Computer Science 1 CSci 1100 Lab 8: Sets




Computer Science 1 | CSci 1100
Lab 8 | Sets
Lab Overview
This lab uses sets to illustrate basic text processing. We will be working with the de nitions
of clubs from the Rensselaer Union. Our aim to use the de nitions of these clubs to compare
them and make recommendations using set processing.
To get started please download the le from the Piazza site. This folder
includes a few les that are descriptions of individual clubs such as polytechnic.txt,
wrpi.txt, gmweek.txt, and redarmy.txt. There is also a bigger text le that contains all
the clubs in the Union allclubs.txt.
For checkpoints 1 and 2, we will use the smaller les for testing. For checkpoint 3, we will
work with the whole Union. In all parts, you can hardcode le names for simplicity and
concentrate on the logic.
Checkpoint 1: Sets of words
This checkpoint is quite easy. All you have to do is a bit of data cleaning.
Write a program that reads the description of a single club. You can see that each of the
example les have a single line which contains the name of the club and the description
separated with a vertical line (|).
Now, write a function get_words that takes as input the description part of a club as
a string. Your function must construct and return a set containing all the words in the
description based on the following process:
ˆ remove all punctuation symbols: dot, comma, parentheses and double quotes by re-
placing them with space (.,()”)
ˆ make all words lowercase
ˆ keep only words with 4 or more characters that contain nothing but letters (str.isalpha()
will get you there).
You must use a function for this part, it will become important for the remainder of the
lab. For example, here is the set for wrpi.txt:
File wrpi.txt 33 words
{ effective , broadcast , local , programs , wrpi , located , bands ,
alternative , miles , year , watts , affairs , radio , programming ,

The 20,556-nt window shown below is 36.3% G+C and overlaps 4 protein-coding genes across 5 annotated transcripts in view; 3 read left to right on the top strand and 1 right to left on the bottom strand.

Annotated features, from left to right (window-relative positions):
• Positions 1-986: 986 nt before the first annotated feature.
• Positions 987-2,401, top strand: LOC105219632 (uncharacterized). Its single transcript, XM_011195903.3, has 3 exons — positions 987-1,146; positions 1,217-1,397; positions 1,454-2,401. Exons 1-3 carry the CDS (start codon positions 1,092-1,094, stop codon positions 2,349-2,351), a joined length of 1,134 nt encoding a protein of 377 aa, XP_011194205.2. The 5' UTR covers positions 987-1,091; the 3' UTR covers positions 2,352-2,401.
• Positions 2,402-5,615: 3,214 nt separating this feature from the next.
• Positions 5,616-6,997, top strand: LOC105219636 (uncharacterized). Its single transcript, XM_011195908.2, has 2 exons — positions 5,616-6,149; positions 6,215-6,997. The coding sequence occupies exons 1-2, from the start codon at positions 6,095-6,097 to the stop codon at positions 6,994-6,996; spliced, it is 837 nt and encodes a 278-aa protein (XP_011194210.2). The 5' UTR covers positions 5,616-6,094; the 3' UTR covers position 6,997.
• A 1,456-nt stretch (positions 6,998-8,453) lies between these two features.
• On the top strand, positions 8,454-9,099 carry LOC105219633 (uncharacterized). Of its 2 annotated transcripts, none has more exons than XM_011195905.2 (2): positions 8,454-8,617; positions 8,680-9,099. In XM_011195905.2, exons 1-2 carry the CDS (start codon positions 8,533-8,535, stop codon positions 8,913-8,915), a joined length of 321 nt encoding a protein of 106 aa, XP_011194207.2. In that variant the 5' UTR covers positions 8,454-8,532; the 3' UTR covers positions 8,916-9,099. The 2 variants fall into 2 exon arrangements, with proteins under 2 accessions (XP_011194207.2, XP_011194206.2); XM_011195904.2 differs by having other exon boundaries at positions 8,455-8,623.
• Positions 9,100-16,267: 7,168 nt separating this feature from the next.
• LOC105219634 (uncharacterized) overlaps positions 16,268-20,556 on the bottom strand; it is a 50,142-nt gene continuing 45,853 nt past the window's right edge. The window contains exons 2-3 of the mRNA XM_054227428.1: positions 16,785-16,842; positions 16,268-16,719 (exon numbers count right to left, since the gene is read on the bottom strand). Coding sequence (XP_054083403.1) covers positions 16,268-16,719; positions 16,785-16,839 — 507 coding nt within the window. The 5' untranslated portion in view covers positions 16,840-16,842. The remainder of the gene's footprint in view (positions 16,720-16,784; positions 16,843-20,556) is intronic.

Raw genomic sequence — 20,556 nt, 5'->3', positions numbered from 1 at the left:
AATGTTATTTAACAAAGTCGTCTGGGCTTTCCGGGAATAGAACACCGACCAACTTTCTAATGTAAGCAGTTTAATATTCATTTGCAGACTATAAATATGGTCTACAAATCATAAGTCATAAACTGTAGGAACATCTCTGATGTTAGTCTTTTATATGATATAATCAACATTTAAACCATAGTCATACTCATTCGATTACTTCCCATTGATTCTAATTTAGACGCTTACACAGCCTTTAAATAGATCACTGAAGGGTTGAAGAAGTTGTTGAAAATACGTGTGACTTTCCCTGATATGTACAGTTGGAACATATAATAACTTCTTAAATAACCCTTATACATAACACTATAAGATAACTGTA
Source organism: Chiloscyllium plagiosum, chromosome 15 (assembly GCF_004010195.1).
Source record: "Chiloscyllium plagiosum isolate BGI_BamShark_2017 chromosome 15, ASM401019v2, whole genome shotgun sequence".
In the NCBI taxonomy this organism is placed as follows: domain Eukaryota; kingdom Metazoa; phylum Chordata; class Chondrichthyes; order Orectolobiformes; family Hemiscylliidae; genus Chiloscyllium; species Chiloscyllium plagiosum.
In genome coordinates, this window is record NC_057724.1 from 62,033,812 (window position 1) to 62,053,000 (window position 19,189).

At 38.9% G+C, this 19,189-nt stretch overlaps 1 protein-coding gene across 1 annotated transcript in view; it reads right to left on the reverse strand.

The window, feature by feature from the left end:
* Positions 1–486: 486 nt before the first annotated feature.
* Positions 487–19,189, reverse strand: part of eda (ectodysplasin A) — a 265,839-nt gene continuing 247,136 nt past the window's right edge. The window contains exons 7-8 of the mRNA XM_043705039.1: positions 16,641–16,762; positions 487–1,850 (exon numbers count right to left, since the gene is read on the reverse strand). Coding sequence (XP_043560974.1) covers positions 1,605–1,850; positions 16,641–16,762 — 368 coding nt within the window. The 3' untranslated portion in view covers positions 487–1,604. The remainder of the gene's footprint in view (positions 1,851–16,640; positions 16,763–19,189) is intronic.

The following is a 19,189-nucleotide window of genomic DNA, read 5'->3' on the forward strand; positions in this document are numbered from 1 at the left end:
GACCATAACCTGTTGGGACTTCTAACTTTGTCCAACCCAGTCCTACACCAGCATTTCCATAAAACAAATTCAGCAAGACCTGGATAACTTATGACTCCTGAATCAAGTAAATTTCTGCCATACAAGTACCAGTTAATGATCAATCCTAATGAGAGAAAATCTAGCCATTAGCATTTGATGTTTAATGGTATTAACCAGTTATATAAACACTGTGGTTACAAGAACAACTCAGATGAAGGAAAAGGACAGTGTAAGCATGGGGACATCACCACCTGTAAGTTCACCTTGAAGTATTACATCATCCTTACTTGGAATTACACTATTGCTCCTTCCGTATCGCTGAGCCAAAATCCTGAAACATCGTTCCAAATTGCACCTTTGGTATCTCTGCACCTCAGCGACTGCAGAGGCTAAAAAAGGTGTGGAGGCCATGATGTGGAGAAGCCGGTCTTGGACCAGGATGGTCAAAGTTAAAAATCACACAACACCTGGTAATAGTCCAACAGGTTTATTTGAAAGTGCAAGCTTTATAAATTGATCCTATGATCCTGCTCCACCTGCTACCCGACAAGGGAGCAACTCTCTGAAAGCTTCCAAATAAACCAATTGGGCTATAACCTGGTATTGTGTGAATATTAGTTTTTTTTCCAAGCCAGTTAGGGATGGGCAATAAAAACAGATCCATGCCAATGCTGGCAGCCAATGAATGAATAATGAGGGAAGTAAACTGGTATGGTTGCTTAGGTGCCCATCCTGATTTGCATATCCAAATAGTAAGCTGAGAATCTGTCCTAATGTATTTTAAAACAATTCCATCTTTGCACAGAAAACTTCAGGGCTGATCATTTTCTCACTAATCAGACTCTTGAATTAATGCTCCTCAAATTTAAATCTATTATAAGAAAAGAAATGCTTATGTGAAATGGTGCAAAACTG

studios , special , first , floor , includes , live , days , events ,
wide , campus , station , experimental , cultural , music , around ,
public , simulcasts , sports , range }
Note: words in sets have no ordering, so the words may be ordered di erently in your set.
All we care about is that it has the same words.
Once done, use your function to nd the set of words for some of the input les and print
the result. Test your code for a few of the les.
To complete Checkpoint 1: Show your code and output once you are nished.
Checkpoint 2: Comparing clubs
Copy your le from checkpoint 1 to a new le called You are now going to
compare two clubs using the code you have just written. This should be pretty easy.
Write a program that reads two of the smaller les for di erent clubs. Process both les to
compute the name and the words in description of the rst and the second club.
Now, using this information print (use set methods to accomplish this):
ˆ The words that are common in the description of the two clubs
ˆ The words that are unique to the rst club’s description
ˆ The words that are unique to the second club’s description
For example, if we compare wrpi and csa we get (again, order of the words in the sets does
not matter):
Comparing clubs wrpi and csa:
Same words: { cultural , events }
Unique to wrpi: { effective , programs , music , programming ,
includes , public , days , first , miles , special , simulcasts , radio ,